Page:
Five years ago, the Boston Globe did a comprehensive exposé on what it called the “Prison Suicide Crisis” in Massachusetts. The Globe found that prisoners in the state were taking their own lives at a rate three times the national average–and that “most of the deaths came after careless errors and deadly decisions by Department of Correction officials and health staff, at times when inmates were obviously at risk.” The state hired a “suicide prevention specialist” but apparently ignored most of the recommendation in the specialist’s report, including warnings against placing suicidal inmates in solitary confinement.
Unsurprisingly, as the Boston Globe reported in 2010, the “epidemic” of prison suicides continued. And earlier this month, two suicides took place in a single weekend, both of them in isolation cells–suggesting that little has changed in Massachusetts’ prisons.
On March 10, the Globe reported that a prisoner awaiting trial on murder charges had been found dead in his cell: “Eric J. Snow, 30, of Bridgewater, was found lying in his bed at the Plymouth County Correctional Facility with a plastic bag over his head, said … a spokeswoman for [the] Plymouth County District Attorney.” Snow’s former attorney, Gerald Fitzgerald, called the conditions of his client’s pre-trial detention “a shameful disgrace.” He told the Globe: “We live in a society that treats animals in a zoo more decently and more humanely than they treat men in prison awaiting trial… They broke him…Why, against their own policies, is this man in isolation for four years?”
Previous to his death,the Globe later reported, “Snow pleaded with Plymouth jail offices to free him from more than four years “in the hole.” On February 27, Snow had written to the jail’s security director: “All I want is to please be able to live in regular population where I’m not confined to a cell for five days a week losing my mind…I have been in the hole for so long it is eating me alive.”
On the same weekend that Snow killed himself, another inmate committed suicide in solitary in Massachusetts, this time at the state prison in Shirley. As the Globe reported it: “A correctional officer at the medium-security prison at MCI-Shirley found Scott Rose hanging in a single cell [from] a bed sheet at about 8:15 p.m. on Saturday, according to Diane Wiffin, a spokeswoman for the state Department of Correction.” Wiffin told the paper that “correctional officers check the inmates in the unit every 30 minutes. Also, they are regularly screened for mental health issues and are allowed to have family visitors, among other privileges, she said.”
Wiffin had earlier told the Globe that in fact, Massachusetts state prisons do not use solitary confinement, although it does place prisoners in 23-hour-a-day isolation, often for long periods of time. “‘It’s not solitary confinement,’” she said, because, “Under the regulations, the inmates are allowed one hour of exercise per day outside their cells, unless security or safety considerations dictate otherwise.’’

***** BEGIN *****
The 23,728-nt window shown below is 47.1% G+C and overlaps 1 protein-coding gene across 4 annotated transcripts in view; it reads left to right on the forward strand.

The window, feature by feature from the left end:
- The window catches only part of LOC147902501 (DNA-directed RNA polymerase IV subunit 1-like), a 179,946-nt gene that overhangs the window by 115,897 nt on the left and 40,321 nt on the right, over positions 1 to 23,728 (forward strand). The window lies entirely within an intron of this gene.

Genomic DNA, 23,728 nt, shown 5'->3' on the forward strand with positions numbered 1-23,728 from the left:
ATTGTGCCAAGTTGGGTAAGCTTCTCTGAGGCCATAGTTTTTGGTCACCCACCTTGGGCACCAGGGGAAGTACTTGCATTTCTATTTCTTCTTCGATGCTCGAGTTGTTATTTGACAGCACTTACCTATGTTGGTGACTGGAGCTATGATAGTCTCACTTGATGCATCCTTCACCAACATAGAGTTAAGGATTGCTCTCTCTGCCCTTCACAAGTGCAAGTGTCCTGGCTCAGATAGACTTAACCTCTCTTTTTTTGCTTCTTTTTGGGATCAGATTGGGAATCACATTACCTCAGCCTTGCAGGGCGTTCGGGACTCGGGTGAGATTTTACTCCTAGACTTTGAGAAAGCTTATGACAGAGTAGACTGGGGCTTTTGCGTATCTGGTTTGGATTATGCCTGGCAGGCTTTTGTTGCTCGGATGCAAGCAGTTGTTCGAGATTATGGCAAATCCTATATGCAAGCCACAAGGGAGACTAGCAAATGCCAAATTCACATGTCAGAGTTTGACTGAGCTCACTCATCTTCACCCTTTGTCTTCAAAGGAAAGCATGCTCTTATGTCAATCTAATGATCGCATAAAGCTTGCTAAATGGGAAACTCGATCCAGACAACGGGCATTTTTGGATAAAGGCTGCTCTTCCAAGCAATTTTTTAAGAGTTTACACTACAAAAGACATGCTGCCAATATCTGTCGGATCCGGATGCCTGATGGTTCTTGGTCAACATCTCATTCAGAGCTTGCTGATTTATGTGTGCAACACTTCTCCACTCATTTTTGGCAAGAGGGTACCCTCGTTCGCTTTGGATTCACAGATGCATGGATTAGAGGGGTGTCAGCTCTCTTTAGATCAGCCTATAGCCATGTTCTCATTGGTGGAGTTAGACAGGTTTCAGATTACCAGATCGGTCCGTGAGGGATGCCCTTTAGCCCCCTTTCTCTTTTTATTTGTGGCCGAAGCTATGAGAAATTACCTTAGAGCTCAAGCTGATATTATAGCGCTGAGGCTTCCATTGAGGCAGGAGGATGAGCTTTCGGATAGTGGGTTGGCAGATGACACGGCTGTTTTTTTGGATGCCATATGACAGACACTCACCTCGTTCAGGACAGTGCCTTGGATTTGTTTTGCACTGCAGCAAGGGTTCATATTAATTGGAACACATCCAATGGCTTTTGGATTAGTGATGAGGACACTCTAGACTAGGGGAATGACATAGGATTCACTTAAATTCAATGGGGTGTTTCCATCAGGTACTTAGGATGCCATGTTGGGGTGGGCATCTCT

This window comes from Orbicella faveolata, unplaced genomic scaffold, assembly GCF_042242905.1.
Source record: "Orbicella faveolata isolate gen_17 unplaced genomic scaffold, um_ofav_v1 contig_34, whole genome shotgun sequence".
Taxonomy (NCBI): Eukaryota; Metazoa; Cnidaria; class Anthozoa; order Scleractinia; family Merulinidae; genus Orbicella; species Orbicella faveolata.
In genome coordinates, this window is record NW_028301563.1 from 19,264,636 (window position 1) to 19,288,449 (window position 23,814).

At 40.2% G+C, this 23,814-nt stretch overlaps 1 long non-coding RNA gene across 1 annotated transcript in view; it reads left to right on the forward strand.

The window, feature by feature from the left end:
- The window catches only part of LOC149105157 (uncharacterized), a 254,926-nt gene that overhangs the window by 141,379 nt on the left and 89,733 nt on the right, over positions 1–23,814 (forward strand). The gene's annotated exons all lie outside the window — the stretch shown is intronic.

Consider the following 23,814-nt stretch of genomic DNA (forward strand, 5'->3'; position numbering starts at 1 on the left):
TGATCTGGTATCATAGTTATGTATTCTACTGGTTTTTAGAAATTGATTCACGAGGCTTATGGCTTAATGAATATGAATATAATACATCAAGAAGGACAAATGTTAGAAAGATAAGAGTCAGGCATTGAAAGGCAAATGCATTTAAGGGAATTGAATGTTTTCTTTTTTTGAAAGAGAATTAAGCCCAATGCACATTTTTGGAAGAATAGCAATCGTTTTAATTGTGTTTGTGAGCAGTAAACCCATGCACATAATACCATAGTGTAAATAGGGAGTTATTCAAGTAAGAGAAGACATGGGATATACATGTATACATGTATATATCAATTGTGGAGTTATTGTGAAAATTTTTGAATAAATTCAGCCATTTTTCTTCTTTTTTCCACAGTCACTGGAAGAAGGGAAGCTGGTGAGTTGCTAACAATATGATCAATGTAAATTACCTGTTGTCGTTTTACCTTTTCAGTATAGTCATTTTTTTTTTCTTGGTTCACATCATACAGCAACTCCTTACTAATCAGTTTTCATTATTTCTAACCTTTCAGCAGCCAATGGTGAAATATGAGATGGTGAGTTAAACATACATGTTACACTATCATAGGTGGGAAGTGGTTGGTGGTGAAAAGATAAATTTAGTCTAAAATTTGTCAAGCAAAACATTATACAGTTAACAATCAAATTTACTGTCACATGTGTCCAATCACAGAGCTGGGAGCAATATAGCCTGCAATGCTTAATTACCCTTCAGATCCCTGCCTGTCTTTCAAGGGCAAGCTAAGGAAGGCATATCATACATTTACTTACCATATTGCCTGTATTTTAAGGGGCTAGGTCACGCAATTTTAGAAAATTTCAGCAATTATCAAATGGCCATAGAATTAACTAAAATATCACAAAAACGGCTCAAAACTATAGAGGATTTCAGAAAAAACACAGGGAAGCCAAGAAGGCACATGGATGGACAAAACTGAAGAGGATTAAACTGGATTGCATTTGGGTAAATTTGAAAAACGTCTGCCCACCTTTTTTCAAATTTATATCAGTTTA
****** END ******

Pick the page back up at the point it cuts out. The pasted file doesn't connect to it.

Following the report of Rose’s suicide, Timothy Muise, whom we have written about before and who now is incarcerated at Shirley, sent a Letter to the Editor of the Globe saying Wiffin wasn’t telling the whole story. He accused the Massachusetts Department of Corrections of providing a “sanitized” version of how Rose had died. An excerpt from his letter–which was not published in the paper–follows:
Scott Rose committed suicide because investigative officers [names delete], ordered the psychiatrist here,…to take Scott off his psychiatric medication…due to their concerns that he may be misusing it. It is illegal for security staff to do this, but it is quite commonplace, and the psychiatric staff are extremely reluctant to stand up to security staff as they will become the target of their ire. These are facts. Sad, but the “truth.”
Further, you reported that Ms. Wiffin told you that guards make rounds in the “Special Management Unit” (The Hole) every thirty (30) minutes. Trust me when I tell you, as I have been in quite a few “holes”, that the guards do not do this. They may keep records that they do, but they don’t, and what is even more troubling is that after the suicide crisis of 2010 the DOC agreed that they would do rounds every fifteen (15) minutes in the “hole. Did Ms. Wiffin forget this?
In 2010 I met with Undersecretary for Criminal Justice Sandra McCroom and then Commissioner Harold Clarke about the suicide crisis. I, along with some other prisoners, detailed for them the “truths” about this debacle, but nonetheless we continue to see men choose death over another day behind bars in the draconian Massachusetts prison system. The cost is high.
I would ask that you try to tell the real story here, not just for the sake of prisoner lives, but for the safety of the public.